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Strides

Richmond’s newest sculpture commemorating the racial integration of Westhampton School was unveiled at the corner of Libbie and Patterson Avenues on January 30, 2024.



In 1961, after a three-year legal case and a U.S. District Court order to desegregate, Jane Cooper Johnson became the first African American student at Westhampton Junior High School at the age of 12. The new statue, "Strides," was commissioned by Bon Secours and Thalhimer Realty Partners, and designed by local artists Matt Lively and Tim Harper to prompt viewers to contemplate the significant pressures Jane must have experienced.


In 1961, after a three-year legal case and a U.S. District Court order to desegregate, Jane Cooper Johnson became the first African American student at Westhampton Junior High School at the age of 12.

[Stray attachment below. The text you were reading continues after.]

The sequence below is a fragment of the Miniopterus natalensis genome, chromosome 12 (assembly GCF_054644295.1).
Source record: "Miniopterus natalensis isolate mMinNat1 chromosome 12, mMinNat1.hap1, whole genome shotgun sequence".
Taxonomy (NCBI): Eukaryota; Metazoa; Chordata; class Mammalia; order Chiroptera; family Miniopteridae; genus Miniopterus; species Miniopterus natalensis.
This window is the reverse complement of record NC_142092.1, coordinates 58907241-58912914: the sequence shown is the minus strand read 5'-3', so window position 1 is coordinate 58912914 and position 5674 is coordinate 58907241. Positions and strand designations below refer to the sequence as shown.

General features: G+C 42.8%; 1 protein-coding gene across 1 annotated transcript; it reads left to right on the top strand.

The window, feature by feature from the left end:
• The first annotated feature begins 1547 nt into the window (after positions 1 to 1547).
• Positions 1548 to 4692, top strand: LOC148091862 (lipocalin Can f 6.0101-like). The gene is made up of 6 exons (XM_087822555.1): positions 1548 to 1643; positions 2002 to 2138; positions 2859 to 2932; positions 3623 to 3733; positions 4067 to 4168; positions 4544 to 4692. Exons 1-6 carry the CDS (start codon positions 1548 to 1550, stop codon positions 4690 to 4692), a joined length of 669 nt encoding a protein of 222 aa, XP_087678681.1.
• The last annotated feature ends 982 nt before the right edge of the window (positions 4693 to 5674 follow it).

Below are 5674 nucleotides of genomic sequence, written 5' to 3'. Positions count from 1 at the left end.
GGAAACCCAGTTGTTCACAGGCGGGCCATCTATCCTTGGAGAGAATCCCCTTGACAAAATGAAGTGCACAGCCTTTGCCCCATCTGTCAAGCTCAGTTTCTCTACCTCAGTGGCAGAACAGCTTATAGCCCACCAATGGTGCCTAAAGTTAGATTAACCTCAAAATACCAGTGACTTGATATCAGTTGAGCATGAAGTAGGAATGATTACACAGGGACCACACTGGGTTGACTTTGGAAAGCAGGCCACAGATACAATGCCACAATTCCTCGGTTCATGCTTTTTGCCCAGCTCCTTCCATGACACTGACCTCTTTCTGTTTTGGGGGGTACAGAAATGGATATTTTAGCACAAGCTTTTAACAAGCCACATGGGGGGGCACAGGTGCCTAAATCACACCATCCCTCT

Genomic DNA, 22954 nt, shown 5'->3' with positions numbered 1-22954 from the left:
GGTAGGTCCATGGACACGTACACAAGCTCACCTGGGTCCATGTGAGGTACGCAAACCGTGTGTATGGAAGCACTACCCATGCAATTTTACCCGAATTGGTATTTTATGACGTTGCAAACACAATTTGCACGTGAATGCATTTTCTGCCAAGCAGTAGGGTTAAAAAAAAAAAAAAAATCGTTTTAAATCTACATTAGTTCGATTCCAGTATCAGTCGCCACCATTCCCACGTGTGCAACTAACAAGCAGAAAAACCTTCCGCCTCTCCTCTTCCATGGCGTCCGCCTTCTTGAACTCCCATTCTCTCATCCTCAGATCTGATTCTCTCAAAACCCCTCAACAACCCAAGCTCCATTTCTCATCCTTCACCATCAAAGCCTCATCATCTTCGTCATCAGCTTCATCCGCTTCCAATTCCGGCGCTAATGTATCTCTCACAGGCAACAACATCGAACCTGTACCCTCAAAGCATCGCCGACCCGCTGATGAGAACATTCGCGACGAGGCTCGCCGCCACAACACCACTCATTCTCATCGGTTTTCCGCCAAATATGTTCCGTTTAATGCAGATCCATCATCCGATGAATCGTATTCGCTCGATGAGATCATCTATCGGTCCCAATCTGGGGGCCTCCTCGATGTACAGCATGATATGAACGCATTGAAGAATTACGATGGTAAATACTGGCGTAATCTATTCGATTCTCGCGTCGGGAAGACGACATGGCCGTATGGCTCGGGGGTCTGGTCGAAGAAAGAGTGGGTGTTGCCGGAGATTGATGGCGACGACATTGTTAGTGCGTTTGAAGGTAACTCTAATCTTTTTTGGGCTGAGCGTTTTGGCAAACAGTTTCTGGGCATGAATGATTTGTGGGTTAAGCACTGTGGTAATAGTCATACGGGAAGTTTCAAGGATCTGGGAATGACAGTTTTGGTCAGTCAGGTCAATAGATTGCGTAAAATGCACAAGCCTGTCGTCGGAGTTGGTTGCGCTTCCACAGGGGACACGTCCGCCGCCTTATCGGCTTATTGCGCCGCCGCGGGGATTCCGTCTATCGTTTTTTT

The new statue, "Strides," was designed to prompt viewers to contemplate the significant pressures Jane must have experienced.



Joseph May, Director of Mission, Bon Secours St. Mary’s Hospital and Richmond Community Hospital, leading a blessing to close out the unveiling of the sculpture, while Jane Cooper Johnson (Formerly Daisy Jane Cooper) stands to his right). Jane Cooper Johnson (center) poses for a photo with her cousins, Sandra Taylor (right) and Ann-Frances Lambert (left), Councilwoman, Richmond City Council, 3rd District


 

Images taken on assignment with Richmond Free Press| Feb 1-3, 2024 Issue - A2


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